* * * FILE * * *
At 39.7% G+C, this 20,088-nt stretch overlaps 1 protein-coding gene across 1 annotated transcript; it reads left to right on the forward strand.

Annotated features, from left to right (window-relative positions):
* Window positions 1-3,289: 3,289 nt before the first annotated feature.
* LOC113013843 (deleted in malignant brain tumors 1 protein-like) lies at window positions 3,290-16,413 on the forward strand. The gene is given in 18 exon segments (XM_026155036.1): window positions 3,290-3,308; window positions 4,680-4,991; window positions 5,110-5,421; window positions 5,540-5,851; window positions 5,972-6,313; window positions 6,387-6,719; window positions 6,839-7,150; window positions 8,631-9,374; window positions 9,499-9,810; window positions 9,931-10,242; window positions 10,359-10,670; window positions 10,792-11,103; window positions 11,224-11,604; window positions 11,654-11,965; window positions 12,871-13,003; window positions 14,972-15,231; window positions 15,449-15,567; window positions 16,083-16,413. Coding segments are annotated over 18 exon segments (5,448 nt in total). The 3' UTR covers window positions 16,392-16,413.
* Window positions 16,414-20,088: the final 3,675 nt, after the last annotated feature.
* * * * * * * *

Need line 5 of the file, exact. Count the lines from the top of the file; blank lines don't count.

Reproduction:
* Window positions 16,414-20,088: the final 3,675 nt, after the last annotated feature.